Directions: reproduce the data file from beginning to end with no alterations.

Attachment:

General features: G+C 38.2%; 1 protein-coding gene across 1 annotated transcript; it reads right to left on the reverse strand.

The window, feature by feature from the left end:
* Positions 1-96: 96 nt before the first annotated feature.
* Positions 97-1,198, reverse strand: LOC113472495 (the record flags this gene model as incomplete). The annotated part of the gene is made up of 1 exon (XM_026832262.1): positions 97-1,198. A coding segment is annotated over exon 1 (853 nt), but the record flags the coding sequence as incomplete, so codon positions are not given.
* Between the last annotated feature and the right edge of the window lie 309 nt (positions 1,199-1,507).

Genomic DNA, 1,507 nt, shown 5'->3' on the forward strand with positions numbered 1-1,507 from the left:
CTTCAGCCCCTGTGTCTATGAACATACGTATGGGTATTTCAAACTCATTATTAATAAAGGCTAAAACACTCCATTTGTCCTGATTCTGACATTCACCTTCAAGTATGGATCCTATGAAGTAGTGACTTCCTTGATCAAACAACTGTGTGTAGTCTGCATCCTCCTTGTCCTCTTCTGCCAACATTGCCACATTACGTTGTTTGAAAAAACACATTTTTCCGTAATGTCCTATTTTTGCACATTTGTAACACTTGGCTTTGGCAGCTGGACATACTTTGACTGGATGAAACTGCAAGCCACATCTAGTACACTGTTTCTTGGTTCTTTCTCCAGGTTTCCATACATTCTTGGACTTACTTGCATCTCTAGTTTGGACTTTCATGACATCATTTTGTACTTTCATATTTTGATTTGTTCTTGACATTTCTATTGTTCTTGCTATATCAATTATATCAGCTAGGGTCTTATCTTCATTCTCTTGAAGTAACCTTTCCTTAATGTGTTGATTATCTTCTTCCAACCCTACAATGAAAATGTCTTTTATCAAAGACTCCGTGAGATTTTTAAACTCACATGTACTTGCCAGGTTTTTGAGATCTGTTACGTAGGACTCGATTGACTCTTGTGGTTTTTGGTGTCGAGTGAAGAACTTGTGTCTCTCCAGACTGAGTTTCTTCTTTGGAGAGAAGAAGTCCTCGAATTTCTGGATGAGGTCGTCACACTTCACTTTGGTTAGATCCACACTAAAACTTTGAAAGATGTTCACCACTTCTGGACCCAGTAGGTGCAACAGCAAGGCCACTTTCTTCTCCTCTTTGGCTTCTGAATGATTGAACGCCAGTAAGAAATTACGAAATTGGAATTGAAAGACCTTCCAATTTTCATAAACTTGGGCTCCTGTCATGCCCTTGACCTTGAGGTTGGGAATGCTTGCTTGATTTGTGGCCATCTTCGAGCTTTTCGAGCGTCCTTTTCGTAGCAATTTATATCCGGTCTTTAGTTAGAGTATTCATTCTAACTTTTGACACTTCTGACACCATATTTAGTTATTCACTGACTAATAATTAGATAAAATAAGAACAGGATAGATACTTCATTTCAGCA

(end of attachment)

General features: G+C 38.2%; 1 protein-coding gene across 1 annotated transcript; it reads right to left on the reverse strand.

The window, feature by feature from the left end:
* Positions 1-96: 96 nt before the first annotated feature.
* Positions 97-1,198, reverse strand: LOC113472495 (the record flags this gene model as incomplete). The annotated part of the gene is made up of 1 exon (XM_026832262.1): positions 97-1,198. A coding segment is annotated over exon 1 (853 nt), but the record flags the coding sequence as incomplete, so codon positions are not given.
* Between the last annotated feature and the right edge of the window lie 309 nt (positions 1,199-1,507).

Genomic DNA, 1,507 nt, shown 5'->3' on the forward strand with positions numbered 1-1,507 from the left:
CTTCAGCCCCTGTGTCTATGAACATACGTATGGGTATTTCAAACTCATTATTAATAAAGGCTAAAACACTCCATTTGTCCTGATTCTGACATTCACCTTCAAGTATGGATCCTATGAAGTAGTGACTTCCTTGATCAAACAACTGTGTGTAGTCTGCATCCTCCTTGTCCTCTTCTGCCAACATTGCCACATTACGTTGTTTGAAAAAACACATTTTTCCGTAATGTCCTATTTTTGCACATTTGTAACACTTGGCTTTGGCAGCTGGACATACTTTGACTGGATGAAACTGCAAGCCACATCTAGTACACTGTTTCTTGGTTCTTTCTCCAGGTTTCCATACATTCTTGGACTTACTTGCATCTCTAGTTTGGACTTTCATGACATCATTTTGTACTTTCATATTTTGATTTGTTCTTGACATTTCTATTGTTCTTGCTATATCAATTATATCAGCTAGGGTCTTATCTTCATTCTCTTGAAGTAACCTTTCCTTAATGTGTTGATTATCTTCTTCCAACCCTACAATGAAAATGTCTTTTATCAAAGACTCCGTGAGATTTTTAAACTCACATGTACTTGCCAGGTTTTTGAGATCTGTTACGTAGGACTCGATTGACTCTTGTGGTTTTTGGTGTCGAGTGAAGAACTTGTGTCTCTCCAGACTGAGTTTCTTCTTTGGAGAGAAGAAGTCCTCGAATTTCTGGATGAGGTCGTCACACTTCACTTTGGTTAGATCCACACTAAAACTTTGAAAGATGTTCACCACTTCTGGACCCAGTAGGTGCAACAGCAAGGCCACTTTCTTCTCCTCTTTGGCTTCTGAATGATTGAACGCCAGTAAGAAATTACGAAATTGGAATTGAAAGACCTTCCAATTTTCATAAACTTGGGCTCCTGTCATGCCCTTGACCTTGAGGTTGGGAATGCTTGCTTGATTTGTGGCCATCTTCGAGCTTTTCGAGCGTCCTTTTCGTAGCAATTTATATCCGGTCTTTAGTTAGAGTATTCATTCTAACTTTTGACACTTCTGACACCATATTTAGTTATTCACTGACTAATAATTAGATAAAATAAGAACAGGATAGATACTTCATTTCAGCA